I came to racing too late to make it to Hialeah to see Thoroughbreds; the shuttered track has been presented to me as a Shangri-La, the epitome of all that was good and right and beautiful about racing. I mourned that I never got to see it.
But I lucked out: Hialeah would be open for racing during my winter break, and though I know nothing of Quarter Horse racing, I knew that the opportunity for an afternoon at Hialeah would be irresistible.
I thought that I might be disappointed, that I might see an old racetrack trying to be something it no longer is, to feel a little embarrassed and sad for the old place, perhaps the Blanche DuBois of race tracks, trying to capitalize on faded beauty and revive impossible dreams.
I was wrong.
Nothing prepared me for the loveliness of Hialeah. Those who knew her in younger days might feel that disappointment, but to this newcomer’s eyes, Hialeah, unlike Blanche, more than stands up to sunshine scrutiny.
I felt a sense of magic from the moment we passed through the pillared entrance; yes, a little Rip Van Winkle—or maybe Sleeping Beauty—vestiges of a past that seems longer ago than 2001, when the last Thoroughbred ran at Hialeah. (Click on photos to enlarge them.)
Cultivated nostalgia can be a little hard to take, but at Hialeah, it didn’t feel anachronistic; Hialeah had on her party clothes, and while they might have been a little out of style, they were pure vintage clothing store, not Salvation Army.
The grandstand, damaged by Hurricane Wilma in 2005, is closed, but the bougainvillea, even if faded, drapes it majestically; here, aesthetics have to substitute for utility.
The saddling and paddock area behind the clubhouse are meticulously landscaped; Citation, winner of the Flamingo Stakes and the Triple Crown, still stands, as horses walk under the trees and visitors relax beside him.
…outside, a small but enthusiastic crowd cheers on the Quarter Horses that charge up the stretch.
We stop in the sparsely furnished gift shop, to find the same postcards that were for sale a decade ago; behind the counter, Nilda Terrace couldn’t be happier to be back. “I worked here before,” she says. “In group sales, event planning. We’d send busses to senior citizen centers, bring the people back here for the afternoon, then bring them back home. We’d give them lunch, too. It was great. We can’t do that now; we don’t have the money, and there’s really no place for them to have lunch, because the dining room’s closed.”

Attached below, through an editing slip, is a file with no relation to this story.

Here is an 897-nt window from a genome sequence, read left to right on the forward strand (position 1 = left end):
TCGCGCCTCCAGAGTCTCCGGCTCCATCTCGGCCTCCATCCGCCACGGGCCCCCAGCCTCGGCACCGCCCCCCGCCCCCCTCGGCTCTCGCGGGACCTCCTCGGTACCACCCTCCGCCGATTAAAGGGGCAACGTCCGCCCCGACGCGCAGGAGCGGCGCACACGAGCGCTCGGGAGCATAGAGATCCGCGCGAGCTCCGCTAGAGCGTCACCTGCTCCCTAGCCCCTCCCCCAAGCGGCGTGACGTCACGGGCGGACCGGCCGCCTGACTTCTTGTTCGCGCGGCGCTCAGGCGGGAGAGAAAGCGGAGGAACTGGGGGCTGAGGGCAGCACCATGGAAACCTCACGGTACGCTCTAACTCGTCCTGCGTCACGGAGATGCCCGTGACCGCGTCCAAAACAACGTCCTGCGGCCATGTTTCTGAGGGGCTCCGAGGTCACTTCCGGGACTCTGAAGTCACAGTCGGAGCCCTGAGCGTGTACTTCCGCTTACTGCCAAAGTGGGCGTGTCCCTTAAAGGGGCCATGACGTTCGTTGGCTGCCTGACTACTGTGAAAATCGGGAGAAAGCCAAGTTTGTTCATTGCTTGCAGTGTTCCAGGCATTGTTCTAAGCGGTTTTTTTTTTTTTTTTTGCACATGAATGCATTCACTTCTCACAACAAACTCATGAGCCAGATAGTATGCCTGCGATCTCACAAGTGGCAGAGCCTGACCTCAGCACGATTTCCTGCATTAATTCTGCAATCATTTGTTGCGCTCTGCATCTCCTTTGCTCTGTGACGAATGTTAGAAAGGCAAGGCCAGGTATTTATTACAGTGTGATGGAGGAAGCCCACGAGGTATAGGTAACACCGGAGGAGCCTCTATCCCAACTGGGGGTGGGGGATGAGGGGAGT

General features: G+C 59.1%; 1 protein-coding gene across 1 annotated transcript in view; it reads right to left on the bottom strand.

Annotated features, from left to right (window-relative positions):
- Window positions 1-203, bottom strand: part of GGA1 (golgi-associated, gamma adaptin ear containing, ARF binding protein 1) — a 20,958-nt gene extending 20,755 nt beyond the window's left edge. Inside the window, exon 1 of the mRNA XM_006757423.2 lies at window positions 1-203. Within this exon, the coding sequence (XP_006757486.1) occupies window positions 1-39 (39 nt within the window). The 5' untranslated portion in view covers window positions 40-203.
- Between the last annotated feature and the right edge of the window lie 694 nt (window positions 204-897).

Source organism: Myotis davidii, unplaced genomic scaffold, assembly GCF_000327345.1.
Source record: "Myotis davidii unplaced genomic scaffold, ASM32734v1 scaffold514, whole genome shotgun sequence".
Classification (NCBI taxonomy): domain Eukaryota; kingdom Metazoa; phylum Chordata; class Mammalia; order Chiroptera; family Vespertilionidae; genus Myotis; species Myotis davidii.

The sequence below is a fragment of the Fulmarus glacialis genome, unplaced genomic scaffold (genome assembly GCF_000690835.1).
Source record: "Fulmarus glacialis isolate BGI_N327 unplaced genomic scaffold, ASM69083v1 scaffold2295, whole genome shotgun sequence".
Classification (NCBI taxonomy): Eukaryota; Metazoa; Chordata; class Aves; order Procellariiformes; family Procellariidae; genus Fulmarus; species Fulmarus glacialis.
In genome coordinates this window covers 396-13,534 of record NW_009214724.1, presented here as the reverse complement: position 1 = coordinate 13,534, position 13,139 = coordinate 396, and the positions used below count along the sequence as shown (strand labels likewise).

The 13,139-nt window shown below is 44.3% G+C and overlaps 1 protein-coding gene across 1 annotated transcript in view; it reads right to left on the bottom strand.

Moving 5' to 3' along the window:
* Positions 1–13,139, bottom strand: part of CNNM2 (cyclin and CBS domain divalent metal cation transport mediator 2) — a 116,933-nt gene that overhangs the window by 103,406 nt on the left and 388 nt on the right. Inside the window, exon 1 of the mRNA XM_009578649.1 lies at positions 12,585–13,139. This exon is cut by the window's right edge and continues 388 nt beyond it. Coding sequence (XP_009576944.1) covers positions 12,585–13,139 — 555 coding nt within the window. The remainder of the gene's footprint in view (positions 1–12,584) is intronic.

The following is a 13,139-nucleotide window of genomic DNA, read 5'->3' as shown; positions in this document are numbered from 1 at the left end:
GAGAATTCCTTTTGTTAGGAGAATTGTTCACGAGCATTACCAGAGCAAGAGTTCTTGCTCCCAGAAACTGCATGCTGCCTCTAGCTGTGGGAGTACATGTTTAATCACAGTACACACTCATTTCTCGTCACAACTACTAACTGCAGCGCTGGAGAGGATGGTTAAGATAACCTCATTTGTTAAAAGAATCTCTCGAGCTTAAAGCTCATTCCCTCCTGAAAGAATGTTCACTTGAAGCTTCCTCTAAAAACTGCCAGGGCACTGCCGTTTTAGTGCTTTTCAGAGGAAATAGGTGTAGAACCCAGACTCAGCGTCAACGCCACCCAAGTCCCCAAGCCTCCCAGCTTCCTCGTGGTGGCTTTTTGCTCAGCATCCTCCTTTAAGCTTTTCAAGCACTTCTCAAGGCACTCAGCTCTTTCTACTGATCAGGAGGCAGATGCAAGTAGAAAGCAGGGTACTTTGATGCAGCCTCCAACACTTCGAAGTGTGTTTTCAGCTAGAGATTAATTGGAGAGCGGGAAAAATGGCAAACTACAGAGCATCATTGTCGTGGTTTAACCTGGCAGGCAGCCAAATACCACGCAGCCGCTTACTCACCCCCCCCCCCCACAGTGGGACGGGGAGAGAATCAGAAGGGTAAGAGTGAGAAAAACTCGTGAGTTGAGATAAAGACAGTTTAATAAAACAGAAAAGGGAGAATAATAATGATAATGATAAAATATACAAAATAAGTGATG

She is a fan of John Brunetti, who’s brought racing back to Hialeah. “He spent so much money to get this place ready to open. Three shifts, every day.” She’s optimistic for Hialeah’s future, believing that racing will return to this storied place.
The flamingos, of course, are there—even when horses won’t, flamingos will always have a home at Hialeah—reposing in the infield. Before we arrive, I am told that they’ll fly after the seventh race; I’m disappointed, as travel plans necessitate an earlier departure. Nilda sets us straight. “It’s the fourth race, right? The flamingos fly right after this.”
We hurry to an empty clubhouse box—they are nearly all empty—for post time, but our eyes are on the infield. And moments after the race is over, there they go…as they have for so many years, as much a part of Hialeah as the race named for them. (Please forgive the very amateur video–the first I’ve taken.)
I don’t know nearly enough about what caused Hialeah to close; I know it was about racing dates and revenue and take-out and territory; I know that it was about mismanagement and bad decisions. And for Hialeah to come back as a Thoroughbred track, I know that three tracks within a half hour of each other, three independent business entities, would need to come to some sort of cooperative agreement, one that for two of the three would mean a loss of revenue.
Foolishly, naively, I want to believe that sometimes, money’s not the most important thing, that surely, creative minds can figure out an agreement beneficial to all three tracks. Would, indeed, that it were so; would that the historical and aesthetic significance of this place were enough to spur people to work together to bring racing back here.
After the flamingos fly, we reluctantly take our leave, not knowing if we’ll ever make it back to Hialeah, not knowing when, or if, Thoroughbreds will ever take to the track there again. But even if this is it, and even though I’ve missed the best of what Hialeah was, and even though a few hours in this beautiful place aren’t nearly enough, it’s better, far better, than nothing…which is, at this point, the alternative.
Click here for a full photo album (in which some of the above photos are included).